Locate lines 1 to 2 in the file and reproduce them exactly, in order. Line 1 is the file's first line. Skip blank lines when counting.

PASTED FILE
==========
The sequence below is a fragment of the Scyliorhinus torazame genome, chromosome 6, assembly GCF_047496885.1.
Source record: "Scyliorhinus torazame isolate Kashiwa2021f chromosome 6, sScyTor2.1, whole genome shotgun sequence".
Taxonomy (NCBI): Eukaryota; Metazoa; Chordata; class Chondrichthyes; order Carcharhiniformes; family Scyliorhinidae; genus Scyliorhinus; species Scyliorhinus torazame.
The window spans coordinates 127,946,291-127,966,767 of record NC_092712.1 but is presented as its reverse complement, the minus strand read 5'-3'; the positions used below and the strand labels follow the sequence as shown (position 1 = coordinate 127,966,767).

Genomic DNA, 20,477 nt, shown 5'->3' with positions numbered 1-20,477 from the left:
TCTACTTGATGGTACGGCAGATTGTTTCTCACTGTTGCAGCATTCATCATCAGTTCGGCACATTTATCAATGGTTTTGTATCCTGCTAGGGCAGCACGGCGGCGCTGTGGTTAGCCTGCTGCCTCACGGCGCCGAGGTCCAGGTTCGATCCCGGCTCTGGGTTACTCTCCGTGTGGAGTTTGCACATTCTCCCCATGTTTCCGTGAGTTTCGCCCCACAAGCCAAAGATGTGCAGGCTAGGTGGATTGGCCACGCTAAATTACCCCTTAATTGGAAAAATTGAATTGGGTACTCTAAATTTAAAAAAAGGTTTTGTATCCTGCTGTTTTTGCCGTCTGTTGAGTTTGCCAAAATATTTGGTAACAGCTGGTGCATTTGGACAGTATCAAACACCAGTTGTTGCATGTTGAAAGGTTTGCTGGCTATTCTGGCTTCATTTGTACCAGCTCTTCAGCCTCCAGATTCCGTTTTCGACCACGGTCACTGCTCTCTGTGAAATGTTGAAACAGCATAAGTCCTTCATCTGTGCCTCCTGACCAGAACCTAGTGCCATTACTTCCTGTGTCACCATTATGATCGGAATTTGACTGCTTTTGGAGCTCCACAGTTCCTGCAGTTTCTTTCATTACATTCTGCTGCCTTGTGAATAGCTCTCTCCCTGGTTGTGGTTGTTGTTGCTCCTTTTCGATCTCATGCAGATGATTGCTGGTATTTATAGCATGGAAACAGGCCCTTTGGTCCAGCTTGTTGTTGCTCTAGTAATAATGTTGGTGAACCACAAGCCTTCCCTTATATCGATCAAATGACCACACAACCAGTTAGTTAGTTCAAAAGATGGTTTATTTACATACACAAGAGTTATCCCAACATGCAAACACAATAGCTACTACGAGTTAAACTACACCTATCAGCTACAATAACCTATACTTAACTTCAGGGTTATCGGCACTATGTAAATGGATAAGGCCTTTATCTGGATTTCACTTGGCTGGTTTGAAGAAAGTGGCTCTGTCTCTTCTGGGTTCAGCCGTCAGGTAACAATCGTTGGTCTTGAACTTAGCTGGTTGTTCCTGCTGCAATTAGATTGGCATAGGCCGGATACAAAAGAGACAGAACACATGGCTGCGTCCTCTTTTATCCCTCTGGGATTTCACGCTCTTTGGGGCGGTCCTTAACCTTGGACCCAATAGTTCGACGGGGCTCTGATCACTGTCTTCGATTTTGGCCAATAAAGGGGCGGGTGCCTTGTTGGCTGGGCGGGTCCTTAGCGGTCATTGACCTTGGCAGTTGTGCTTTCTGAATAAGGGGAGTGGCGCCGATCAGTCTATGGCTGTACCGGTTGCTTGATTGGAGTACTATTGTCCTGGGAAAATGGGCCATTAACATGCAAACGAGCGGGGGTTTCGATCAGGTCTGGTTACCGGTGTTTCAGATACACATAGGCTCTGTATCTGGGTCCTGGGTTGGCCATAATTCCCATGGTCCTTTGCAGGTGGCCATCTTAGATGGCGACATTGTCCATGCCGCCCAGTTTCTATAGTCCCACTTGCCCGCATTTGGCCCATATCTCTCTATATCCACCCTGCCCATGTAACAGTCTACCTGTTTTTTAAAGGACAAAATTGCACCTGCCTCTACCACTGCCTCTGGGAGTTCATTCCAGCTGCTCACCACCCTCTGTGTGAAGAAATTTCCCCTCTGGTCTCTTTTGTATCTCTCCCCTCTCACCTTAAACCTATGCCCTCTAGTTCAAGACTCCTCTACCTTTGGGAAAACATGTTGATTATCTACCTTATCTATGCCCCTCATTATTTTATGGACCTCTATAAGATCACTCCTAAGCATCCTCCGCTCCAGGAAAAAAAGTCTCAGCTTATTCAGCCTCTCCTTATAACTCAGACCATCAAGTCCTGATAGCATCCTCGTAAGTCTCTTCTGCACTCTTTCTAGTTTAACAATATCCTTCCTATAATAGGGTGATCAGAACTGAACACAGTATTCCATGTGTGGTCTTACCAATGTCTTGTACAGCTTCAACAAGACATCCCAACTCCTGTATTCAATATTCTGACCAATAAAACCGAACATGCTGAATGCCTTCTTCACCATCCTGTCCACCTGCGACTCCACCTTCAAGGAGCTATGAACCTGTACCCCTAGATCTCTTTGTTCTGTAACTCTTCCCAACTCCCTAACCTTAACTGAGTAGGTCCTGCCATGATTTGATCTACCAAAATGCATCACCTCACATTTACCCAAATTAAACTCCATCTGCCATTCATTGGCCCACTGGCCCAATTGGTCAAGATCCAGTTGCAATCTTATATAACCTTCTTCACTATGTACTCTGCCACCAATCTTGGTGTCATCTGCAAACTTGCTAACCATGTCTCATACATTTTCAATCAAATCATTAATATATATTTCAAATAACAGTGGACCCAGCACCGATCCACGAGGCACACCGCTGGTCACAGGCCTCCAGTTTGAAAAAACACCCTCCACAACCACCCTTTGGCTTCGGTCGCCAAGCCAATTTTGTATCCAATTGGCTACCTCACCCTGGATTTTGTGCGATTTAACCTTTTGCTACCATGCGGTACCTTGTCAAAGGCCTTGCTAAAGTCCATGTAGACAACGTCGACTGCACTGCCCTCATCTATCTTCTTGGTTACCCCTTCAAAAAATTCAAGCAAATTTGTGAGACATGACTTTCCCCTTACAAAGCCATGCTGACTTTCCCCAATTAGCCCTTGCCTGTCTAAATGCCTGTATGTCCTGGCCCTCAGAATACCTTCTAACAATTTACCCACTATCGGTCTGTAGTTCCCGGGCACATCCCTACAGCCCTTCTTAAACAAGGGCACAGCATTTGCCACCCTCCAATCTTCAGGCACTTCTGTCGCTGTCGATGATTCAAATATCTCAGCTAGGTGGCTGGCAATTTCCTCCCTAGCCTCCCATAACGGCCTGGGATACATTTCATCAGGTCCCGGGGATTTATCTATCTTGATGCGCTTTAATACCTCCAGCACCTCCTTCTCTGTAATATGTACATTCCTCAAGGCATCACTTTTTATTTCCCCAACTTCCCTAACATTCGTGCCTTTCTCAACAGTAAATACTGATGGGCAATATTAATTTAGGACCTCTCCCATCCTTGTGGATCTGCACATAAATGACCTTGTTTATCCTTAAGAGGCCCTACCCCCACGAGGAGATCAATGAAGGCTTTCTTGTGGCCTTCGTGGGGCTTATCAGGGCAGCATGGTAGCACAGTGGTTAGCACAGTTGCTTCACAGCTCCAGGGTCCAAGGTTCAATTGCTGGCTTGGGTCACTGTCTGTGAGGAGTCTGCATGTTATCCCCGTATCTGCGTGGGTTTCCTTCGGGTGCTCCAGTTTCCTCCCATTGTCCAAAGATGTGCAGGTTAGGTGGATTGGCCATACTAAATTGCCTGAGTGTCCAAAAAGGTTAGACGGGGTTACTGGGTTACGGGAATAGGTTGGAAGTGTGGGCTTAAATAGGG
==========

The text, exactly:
The sequence below is a fragment of the Scyliorhinus torazame genome, chromosome 6, assembly GCF_047496885.1.
Source record: "Scyliorhinus torazame isolate Kashiwa2021f chromosome 6, sScyTor2.1, whole genome shotgun sequence".